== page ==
Autoimmune disease such as myocarditis involves an excess of interleukin-12 (IL-12) generating subsequent production of interferon-gamma (IFN-γ). Non-specific immunosuppressive drugs are prescribed for the treatment of these conditions. But, in December 18 Circulation, Marina Afanasyeva and colleagues from Johns Hopkins University School of Medicine show that suppressing IFN-γ or the entire immune system is unlikely to be the best way to treat autoimmune disease.

Afanasyeva et al. studied IL-12 receptor signaling in the development of murine experimental autoimmune myocarditis (EAM) and found that IFN-γ helps prevent tissue damage in EAM. Lack of IFN-γ exacerbated myocarditis and the spleens of these mice had greater numbers of CD3+, CD4+, CD8+ and IL-2–producing cells. But treatment of mice with recombinant IFN-γ suppressed these effects and the development of myocarditis (Circulation 2001, 104:3145).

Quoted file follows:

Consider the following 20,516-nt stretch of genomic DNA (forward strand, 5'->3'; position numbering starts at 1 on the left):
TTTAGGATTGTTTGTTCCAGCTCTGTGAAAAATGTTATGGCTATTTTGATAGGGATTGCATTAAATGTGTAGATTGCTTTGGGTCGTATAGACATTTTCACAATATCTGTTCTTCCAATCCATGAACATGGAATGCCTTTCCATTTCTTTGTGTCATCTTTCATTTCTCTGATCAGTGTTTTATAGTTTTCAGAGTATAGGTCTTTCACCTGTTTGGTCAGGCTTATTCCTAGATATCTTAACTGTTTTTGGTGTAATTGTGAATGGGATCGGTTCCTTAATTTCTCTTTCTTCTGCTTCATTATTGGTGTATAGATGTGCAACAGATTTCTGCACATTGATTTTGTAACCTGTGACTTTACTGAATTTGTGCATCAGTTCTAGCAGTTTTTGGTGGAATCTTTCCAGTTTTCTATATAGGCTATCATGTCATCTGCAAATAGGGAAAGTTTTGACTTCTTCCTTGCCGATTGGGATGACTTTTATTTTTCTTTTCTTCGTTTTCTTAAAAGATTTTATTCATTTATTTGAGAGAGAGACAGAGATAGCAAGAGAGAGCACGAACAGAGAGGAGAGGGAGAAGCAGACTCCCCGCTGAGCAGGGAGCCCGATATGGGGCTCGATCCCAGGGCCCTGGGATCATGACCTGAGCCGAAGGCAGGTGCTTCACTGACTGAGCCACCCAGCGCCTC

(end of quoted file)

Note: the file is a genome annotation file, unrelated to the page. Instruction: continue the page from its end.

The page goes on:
Noel Rose, Professor of Pathology at Johns Hopkins and senior author of the paper concluded that, "in treating...

Interested in reading more?

Become a Member of

Receive full access to more than 35 years of archives, as well as TS Digest, digital editions of The Scientist, feature stories, and much more!
Already a member?